Garland Declines to Provide Communications to Disprove ‘Conspiracy Theory’

( – Despite being asked to do so by the House Judiciary Committee, U.S. Attorney General Merrick Garland has refused to share correspondence between his office and that of New York District Attorney Alvin Bragg or the Fulton County, Georgia, District Attorney Fani Willis.

Garland was testifying on Tuesday, June 4th, following the decision by two GOP-led House committees to progress with resolutions holding him in contempt. The hearing’s focus was on accusations that the federal Department of Justice (DOJ) has been politicized and used as a weapon, particularly against Donald Trump, Pres. Biden’s main rival in the upcoming elections. Garland firmly refuted any such notion and dismissed it as a “conspiracy theory.” He repeatedly argued that the DOJ exerts no influence over state attorney offices and has had no involvement in lawsuits against Trump.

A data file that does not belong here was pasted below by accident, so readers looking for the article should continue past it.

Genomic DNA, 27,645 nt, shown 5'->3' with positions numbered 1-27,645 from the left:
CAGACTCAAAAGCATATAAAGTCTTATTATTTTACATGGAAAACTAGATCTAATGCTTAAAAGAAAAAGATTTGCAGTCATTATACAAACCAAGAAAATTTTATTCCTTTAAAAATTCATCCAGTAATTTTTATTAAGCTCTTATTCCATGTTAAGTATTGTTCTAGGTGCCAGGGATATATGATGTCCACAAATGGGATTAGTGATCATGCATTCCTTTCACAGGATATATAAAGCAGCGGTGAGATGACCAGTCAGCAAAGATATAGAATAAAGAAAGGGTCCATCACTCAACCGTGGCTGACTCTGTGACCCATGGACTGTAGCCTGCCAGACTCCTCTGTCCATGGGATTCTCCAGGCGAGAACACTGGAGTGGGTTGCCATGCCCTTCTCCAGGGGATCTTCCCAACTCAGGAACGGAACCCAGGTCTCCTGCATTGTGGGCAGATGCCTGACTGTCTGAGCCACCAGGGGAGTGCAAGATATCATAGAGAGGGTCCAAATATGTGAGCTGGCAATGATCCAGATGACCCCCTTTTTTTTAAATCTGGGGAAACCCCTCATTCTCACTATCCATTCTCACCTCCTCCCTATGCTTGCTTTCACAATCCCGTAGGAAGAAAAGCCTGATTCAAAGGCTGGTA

When Rep. Matt Gaetz (R-FL) asked Garland to share his office’s correspondence with the District Attorney offices for New York and Georgia, Garland refused, simply saying that state offices “make their own decisions.” Gaetz responded that if he provided the inter-office communications, then he would be able to prove his assertion.

Garland remained tight-lipped throughout much of the questioning. When Rep. Andy Biggs (R-AZ) queried Garland’s involvement in the DOJ decision not to release audio files of special counsel Robert Hur interviewing Pres. Biden and Garland refused to speak about the subject. Pres. Biden used his executive privilege in May to block the audio files’ release. Instead, only a transcript of the interview, in which Hur questioned Biden on the mishandling of documents, has been made available. Later, Rep. Harriet Hageman (R-WY) accused Garland of stonewalling and refusing to assist the committee appropriately.

The U.S. Attorney General was adamant that he was in fact “defending [U.S.] democracy.” He used his opening speech to the committee to claim that some members of the committee were simply trying to get a hold of sensitive information and would jeopardize future investigations should they succeed. He added that he refused to be “intimidated” or to allow his position or the DOJ at large to become politicized.

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